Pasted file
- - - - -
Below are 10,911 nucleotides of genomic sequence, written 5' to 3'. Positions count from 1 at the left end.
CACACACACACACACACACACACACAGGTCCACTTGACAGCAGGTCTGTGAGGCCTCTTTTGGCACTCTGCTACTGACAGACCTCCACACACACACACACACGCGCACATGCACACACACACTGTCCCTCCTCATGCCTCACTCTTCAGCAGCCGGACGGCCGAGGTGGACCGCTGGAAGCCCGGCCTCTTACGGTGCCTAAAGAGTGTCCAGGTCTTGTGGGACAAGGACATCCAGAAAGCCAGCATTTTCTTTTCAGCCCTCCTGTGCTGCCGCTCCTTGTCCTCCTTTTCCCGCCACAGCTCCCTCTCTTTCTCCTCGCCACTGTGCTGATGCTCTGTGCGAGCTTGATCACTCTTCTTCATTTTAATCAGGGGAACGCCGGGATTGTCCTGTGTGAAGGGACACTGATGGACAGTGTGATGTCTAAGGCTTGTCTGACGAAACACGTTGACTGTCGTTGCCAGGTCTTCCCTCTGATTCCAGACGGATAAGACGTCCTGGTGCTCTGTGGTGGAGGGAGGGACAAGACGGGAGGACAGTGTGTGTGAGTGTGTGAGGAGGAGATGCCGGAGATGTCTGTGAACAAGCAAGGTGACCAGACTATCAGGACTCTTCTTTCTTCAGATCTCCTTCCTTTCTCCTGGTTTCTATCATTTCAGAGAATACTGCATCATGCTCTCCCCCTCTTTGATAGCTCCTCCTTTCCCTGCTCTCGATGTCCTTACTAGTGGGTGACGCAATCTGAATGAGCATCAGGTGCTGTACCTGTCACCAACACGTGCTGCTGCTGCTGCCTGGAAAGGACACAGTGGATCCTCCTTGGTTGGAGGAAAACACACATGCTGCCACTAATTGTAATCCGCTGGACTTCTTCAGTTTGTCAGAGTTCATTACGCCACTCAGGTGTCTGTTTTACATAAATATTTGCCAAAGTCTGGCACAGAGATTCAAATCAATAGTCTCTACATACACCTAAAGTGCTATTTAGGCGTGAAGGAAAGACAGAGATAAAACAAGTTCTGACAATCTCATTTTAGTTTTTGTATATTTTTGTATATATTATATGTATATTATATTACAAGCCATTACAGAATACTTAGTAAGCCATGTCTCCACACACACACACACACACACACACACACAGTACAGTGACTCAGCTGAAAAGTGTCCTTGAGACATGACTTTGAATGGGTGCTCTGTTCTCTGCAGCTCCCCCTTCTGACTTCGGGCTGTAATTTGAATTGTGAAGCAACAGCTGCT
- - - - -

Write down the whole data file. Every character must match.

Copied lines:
Below are 10,911 nucleotides of genomic sequence, written 5' to 3'. Positions count from 1 at the left end.
CACACACACACACACACACACACACAGGTCCACTTGACAGCAGGTCTGTGAGGCCTCTTTTGGCACTCTGCTACTGACAGACCTCCACACACACACACACACGCGCACATGCACACACACACTGTCCCTCCTCATGCCTCACTCTTCAGCAGCCGGACGGCCGAGGTGGACCGCTGGAAGCCCGGCCTCTTACGGTGCCTAAAGAGTGTCCAGGTCTTGTGGGACAAGGACATCCAGAAAGCCAGCATTTTCTTTTCAGCCCTCCTGTGCTGCCGCTCCTTGTCCTCCTTTTCCCGCCACAGCTCCCTCTCTTTCTCCTCGCCACTGTGCTGATGCTCTGTGCGAGCTTGATCACTCTTCTTCATTTTAATCAGGGGAACGCCGGGATTGTCCTGTGTGAAGGGACACTGATGGACAGTGTGATGTCTAAGGCTTGTCTGACGAAACACGTTGACTGTCGTTGCCAGGTCTTCCCTCTGATTCCAGACGGATAAGACGTCCTGGTGCTCTGTGGTGGAGGGAGGGACAAGACGGGAGGACAGTGTGTGTGAGTGTGTGAGGAGGAGATGCCGGAGATGTCTGTGAACAAGCAAGGTGACCAGACTATCAGGACTCTTCTTTCTTCAGATCTCCTTCCTTTCTCCTGGTTTCTATCATTTCAGAGAATACTGCATCATGCTCTCCCCCTCTTTGATAGCTCCTCCTTTCCCTGCTCTCGATGTCCTTACTAGTGGGTGACGCAATCTGAATGAGCATCAGGTGCTGTACCTGTCACCAACACGTGCTGCTGCTGCTGCCTGGAAAGGACACAGTGGATCCTCCTTGGTTGGAGGAAAACACACATGCTGCCACTAATTGTAATCCGCTGGACTTCTTCAGTTTGTCAGAGTTCATTACGCCACTCAGGTGTCTGTTTTACATAAATATTTGCCAAAGTCTGGCACAGAGATTCAAATCAATAGTCTCTACATACACCTAAAGTGCTATTTAGGCGTGAAGGAAAGACAGAGATAAAACAAGTTCTGACAATCTCATTTTAGTTTTTGTATATTTTTGTATATATTATATGTATATTATATTACAAGCCATTACAGAATACTTAGTAAGCCATGTCTCCACACACACACACACACACACACACACACAGTACAGTGACTCAGCTGAAAAGTGTCCTTGAGACATGACTTTGAATGGGTGCTCTGTTCTCTGCAGCTCCCCCTTCTGACTTCGGGCTGTAATTTGAATTGTGAAGCAACAGCTGCT